Have you ever heard that being called a snake is a compliment?

The Kohen Gadol was adorned with special garments. On his heart he wore the Choshen Mishpat.[1] This was a breastplate that had on it twelve precious stones, representing the twelve tribes. Upon the stones were the letters of the names of the tribes as well as the Patriarchs. When there was a call for judgment, or a decision needed such as whether the nation should go to war, the letters would light up, revealing the direction to be taken.

Each of the garments served as atonement. Appropriately, the Choshen atoned for perversion of justice.[2] The Torah indicated that the Chosen should not be “loosened from upon the Ephod (apron).”[3] The word Ephod, excluding the vowel Vuv, is spelled Alef Pei Daled, which has the same numeric value (85) as the word Peh, spelled Pei Hei, mouth. Having the Choshen affixed to the Ephod, is a call that the heart, spiritual, should be affixed to the mouth, physical.

That has many implications. Prayer is uttered with the mouth. A higher level is achieved when it is fueled by the heart. Thus mouth symbolizes the general grouping, while the heart represents the level of Talmid Chacham, a person of a higher degree. A judgment that he is called upon to make, although expressed with the mouth, should emanate from the heart, a spirit of righteousness.[4]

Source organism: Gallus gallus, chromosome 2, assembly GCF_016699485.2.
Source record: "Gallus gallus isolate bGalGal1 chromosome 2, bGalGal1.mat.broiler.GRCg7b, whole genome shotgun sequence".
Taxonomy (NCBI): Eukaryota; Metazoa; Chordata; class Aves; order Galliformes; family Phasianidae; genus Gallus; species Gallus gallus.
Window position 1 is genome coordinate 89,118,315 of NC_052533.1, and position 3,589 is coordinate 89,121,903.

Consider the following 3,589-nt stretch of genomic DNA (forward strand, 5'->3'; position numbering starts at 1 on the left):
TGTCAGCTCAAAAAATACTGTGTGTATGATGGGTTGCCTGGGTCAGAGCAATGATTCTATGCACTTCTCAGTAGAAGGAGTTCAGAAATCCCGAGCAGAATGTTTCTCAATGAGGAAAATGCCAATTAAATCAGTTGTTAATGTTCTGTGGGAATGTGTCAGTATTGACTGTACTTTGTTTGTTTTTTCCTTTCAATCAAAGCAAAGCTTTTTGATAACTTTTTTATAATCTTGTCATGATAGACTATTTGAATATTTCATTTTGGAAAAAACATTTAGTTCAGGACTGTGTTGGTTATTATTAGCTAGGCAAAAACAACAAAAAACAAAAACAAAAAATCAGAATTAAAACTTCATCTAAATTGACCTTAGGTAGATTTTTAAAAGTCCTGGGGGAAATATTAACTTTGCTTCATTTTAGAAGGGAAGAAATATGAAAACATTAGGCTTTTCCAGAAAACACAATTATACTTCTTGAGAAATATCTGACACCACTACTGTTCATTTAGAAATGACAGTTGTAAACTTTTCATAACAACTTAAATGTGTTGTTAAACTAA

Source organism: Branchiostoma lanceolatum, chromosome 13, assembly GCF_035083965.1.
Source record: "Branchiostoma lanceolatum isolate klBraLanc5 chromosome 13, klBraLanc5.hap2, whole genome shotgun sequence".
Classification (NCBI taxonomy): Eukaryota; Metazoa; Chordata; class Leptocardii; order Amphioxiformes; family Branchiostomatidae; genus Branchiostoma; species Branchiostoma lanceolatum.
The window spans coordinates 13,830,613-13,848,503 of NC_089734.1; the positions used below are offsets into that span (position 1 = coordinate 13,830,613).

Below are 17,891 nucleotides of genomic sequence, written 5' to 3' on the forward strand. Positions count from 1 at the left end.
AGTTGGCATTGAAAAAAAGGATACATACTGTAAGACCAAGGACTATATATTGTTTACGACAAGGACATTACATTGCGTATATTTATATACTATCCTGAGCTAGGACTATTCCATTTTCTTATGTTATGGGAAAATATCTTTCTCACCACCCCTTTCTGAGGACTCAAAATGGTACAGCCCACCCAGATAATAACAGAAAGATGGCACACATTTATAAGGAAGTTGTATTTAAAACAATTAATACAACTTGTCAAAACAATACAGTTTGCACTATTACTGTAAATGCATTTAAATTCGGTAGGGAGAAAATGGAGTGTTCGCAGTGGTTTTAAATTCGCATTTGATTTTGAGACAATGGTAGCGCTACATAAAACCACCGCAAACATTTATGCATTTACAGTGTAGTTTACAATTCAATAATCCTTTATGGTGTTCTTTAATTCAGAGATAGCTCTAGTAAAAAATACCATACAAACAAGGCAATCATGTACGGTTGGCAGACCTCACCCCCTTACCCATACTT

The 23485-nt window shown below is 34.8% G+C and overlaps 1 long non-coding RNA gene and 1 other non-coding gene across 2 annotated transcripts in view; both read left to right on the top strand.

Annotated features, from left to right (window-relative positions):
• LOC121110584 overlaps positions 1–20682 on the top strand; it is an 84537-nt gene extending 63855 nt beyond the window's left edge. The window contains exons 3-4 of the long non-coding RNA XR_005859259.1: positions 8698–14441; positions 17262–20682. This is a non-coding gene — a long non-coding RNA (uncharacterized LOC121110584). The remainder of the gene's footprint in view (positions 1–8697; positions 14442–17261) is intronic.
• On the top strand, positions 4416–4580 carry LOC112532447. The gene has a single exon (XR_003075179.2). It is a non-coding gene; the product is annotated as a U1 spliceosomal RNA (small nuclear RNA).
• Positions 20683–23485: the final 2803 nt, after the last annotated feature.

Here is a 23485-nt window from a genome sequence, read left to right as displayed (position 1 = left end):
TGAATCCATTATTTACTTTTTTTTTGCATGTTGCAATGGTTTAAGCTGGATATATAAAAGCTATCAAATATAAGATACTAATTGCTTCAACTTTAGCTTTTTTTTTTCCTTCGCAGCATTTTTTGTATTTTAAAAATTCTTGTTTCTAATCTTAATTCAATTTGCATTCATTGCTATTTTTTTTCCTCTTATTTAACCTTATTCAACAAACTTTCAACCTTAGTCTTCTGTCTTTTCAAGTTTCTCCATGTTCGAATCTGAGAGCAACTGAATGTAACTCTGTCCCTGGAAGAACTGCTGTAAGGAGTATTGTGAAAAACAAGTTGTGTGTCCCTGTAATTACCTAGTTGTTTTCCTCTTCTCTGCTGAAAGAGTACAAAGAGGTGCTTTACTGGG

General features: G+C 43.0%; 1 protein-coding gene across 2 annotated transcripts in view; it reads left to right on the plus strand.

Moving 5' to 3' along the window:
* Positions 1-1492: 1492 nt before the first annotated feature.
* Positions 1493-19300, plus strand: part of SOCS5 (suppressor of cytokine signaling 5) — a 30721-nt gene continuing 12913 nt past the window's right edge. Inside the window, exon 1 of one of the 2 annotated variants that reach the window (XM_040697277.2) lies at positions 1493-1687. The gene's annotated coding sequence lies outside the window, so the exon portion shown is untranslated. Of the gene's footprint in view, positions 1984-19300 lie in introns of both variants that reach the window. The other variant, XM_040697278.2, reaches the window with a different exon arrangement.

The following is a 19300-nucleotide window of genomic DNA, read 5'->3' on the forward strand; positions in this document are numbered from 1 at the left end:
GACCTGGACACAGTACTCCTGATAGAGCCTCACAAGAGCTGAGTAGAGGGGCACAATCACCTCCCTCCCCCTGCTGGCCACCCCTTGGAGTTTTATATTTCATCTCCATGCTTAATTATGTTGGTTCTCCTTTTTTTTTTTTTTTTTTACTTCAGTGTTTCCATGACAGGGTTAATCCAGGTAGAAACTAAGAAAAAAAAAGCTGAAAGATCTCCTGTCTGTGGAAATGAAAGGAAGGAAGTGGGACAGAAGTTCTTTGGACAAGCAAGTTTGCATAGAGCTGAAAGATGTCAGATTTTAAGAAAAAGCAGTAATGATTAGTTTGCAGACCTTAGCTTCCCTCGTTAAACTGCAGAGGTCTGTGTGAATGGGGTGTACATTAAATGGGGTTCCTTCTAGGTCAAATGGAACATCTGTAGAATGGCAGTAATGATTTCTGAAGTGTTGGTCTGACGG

Choshen, is spelled Ches, Shin, Nun, the same letters as the word Nachash, snake, spelled Nun, Ches, Shin. “Rabbi Yochanan said in the name of Rabbi Shimon ben Yehotzadak, ‘Any Talmid Chacham who does not take revenge or bear a grudge like a snake, is not a Talmid Chacham.”[5] What is the meaning of this? Does that mean that a Torah scholar should be vengeful?

A snake operates in a unique way. It does not aim for the head, but rather for the heel. It has no pleasure from the wound it inflicts.[6] Thus the true colors of a Talmid Chacham can be seen in how he addresses the wrong that has been perpetrated. He is on target. He does not seek to destroy (unless it is warranted). His actions are controlled, not seeking personal gain or relief.

Laser Therapy uses powerful beams of light, so intense that it can be used to shape diamonds or cut steel. Procedures are performed with utmost precision, without which, they would cause greater harm than relief. Judgement calls and action taken should be precise as well. The more righteous the judge, the more directed and focused will be the verdict and plan of action.

How do we react when a person does wrong? Do we aim to excise the evil from the individual or do we go all out for total destruction?

Shabbat Shalom,

Rabbi Hershel D. Becker

[1] Tezave 28:30

[2] Zevachim 88b

[3] Tezvae 28:28

[4] Toldos Yaakov Yosef; Degel Machane Ephraim

[5] Yoma 22b-23a

[6] Shiurim B’Hagados Chazal Yoma